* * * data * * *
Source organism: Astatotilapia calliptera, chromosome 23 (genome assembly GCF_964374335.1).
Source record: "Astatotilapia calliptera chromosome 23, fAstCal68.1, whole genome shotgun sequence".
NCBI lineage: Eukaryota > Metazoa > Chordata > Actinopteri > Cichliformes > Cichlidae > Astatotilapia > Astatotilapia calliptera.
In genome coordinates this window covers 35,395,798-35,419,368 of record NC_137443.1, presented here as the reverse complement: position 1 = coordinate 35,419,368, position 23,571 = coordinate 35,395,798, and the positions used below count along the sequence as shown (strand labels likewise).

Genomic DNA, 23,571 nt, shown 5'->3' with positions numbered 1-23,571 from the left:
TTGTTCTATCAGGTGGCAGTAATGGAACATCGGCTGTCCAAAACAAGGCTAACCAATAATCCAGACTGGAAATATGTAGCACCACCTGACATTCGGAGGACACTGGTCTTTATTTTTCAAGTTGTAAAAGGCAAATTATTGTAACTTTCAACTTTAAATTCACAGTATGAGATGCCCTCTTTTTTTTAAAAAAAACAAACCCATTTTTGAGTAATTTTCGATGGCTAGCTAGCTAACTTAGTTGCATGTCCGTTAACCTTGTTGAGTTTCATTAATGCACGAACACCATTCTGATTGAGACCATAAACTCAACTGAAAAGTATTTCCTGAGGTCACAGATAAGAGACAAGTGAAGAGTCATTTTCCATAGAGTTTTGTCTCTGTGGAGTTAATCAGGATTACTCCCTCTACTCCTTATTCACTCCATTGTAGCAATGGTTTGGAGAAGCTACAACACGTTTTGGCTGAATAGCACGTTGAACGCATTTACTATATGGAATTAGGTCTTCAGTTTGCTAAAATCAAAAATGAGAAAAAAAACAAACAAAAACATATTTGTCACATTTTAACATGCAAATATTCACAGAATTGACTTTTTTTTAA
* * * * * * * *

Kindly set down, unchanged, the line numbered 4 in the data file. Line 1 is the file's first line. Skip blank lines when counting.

In genome coordinates this window covers 35,395,798-35,419,368 of record NC_137443.1, presented here as the reverse complement: position 1 = coordinate 35,419,368, position 23,571 = coordinate 35,395,798, and the positions used below count along the sequence as shown (strand labels likewise).